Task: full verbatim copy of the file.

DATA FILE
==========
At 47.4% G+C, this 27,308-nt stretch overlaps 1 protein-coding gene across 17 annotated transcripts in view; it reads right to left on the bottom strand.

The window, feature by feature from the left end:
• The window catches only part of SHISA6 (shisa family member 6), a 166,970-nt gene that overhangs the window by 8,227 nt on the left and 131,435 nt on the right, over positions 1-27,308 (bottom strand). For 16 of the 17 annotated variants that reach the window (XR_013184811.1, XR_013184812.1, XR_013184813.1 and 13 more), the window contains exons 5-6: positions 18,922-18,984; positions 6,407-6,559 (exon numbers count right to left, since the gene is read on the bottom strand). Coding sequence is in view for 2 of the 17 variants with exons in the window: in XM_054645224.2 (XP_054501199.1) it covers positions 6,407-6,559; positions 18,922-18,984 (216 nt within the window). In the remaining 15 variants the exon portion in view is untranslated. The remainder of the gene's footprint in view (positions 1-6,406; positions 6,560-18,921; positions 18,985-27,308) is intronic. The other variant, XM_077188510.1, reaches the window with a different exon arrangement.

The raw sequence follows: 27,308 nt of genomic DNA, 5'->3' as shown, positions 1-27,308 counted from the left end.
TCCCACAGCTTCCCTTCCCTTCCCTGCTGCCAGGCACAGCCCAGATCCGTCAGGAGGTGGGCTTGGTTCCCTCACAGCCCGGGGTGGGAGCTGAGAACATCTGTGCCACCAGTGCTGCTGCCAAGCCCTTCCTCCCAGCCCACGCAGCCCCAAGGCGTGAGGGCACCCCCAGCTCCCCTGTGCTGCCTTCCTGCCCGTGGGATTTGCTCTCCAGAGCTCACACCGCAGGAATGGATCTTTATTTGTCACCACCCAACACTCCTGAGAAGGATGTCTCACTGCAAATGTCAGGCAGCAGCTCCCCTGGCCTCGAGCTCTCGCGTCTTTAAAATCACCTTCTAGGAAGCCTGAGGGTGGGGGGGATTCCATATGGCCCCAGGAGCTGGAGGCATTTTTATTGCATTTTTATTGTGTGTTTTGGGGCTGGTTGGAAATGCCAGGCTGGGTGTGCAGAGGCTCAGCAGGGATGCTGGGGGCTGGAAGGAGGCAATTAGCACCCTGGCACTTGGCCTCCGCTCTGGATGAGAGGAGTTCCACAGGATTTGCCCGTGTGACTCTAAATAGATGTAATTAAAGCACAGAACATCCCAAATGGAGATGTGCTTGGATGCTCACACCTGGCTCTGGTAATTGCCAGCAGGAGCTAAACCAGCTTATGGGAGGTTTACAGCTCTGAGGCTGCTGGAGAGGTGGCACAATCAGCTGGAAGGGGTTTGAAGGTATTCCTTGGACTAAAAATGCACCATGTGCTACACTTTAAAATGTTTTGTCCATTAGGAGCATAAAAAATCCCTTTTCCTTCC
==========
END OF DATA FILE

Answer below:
At 47.4% G+C, this 27,308-nt stretch overlaps 1 protein-coding gene across 17 annotated transcripts in view; it reads right to left on the bottom strand.

The window, feature by feature from the left end:
• The window catches only part of SHISA6 (shisa family member 6), a 166,970-nt gene that overhangs the window by 8,227 nt on the left and 131,435 nt on the right, over positions 1-27,308 (bottom strand). For 16 of the 17 annotated variants that reach the window (XR_013184811.1, XR_013184812.1, XR_013184813.1 and 13 more), the window contains exons 5-6: positions 18,922-18,984; positions 6,407-6,559 (exon numbers count right to left, since the gene is read on the bottom strand). Coding sequence is in view for 2 of the 17 variants with exons in the window: in XM_054645224.2 (XP_054501199.1) it covers positions 6,407-6,559; positions 18,922-18,984 (216 nt within the window). In the remaining 15 variants the exon portion in view is untranslated. The remainder of the gene's footprint in view (positions 1-6,406; positions 6,560-18,921; positions 18,985-27,308) is intronic. The other variant, XM_077188510.1, reaches the window with a different exon arrangement.

The raw sequence follows: 27,308 nt of genomic DNA, 5'->3' as shown, positions 1-27,308 counted from the left end.
TCCCACAGCTTCCCTTCCCTTCCCTGCTGCCAGGCACAGCCCAGATCCGTCAGGAGGTGGGCTTGGTTCCCTCACAGCCCGGGGTGGGAGCTGAGAACATCTGTGCCACCAGTGCTGCTGCCAAGCCCTTCCTCCCAGCCCACGCAGCCCCAAGGCGTGAGGGCACCCCCAGCTCCCCTGTGCTGCCTTCCTGCCCGTGGGATTTGCTCTCCAGAGCTCACACCGCAGGAATGGATCTTTATTTGTCACCACCCAACACTCCTGAGAAGGATGTCTCACTGCAAATGTCAGGCAGCAGCTCCCCTGGCCTCGAGCTCTCGCGTCTTTAAAATCACCTTCTAGGAAGCCTGAGGGTGGGGGGGATTCCATATGGCCCCAGGAGCTGGAGGCATTTTTATTGCATTTTTATTGTGTGTTTTGGGGCTGGTTGGAAATGCCAGGCTGGGTGTGCAGAGGCTCAGCAGGGATGCTGGGGGCTGGAAGGAGGCAATTAGCACCCTGGCACTTGGCCTCCGCTCTGGATGAGAGGAGTTCCACAGGATTTGCCCGTGTGACTCTAAATAGATGTAATTAAAGCACAGAACATCCCAAATGGAGATGTGCTTGGATGCTCACACCTGGCTCTGGTAATTGCCAGCAGGAGCTAAACCAGCTTATGGGAGGTTTACAGCTCTGAGGCTGCTGGAGAGGTGGCACAATCAGCTGGAAGGGGTTTGAAGGTATTCCTTGGACTAAAAATGCACCATGTGCTACACTTTAAAATGTTTTGTCCATTAGGAGCATAAAAAATCCCTTTTCCTTCC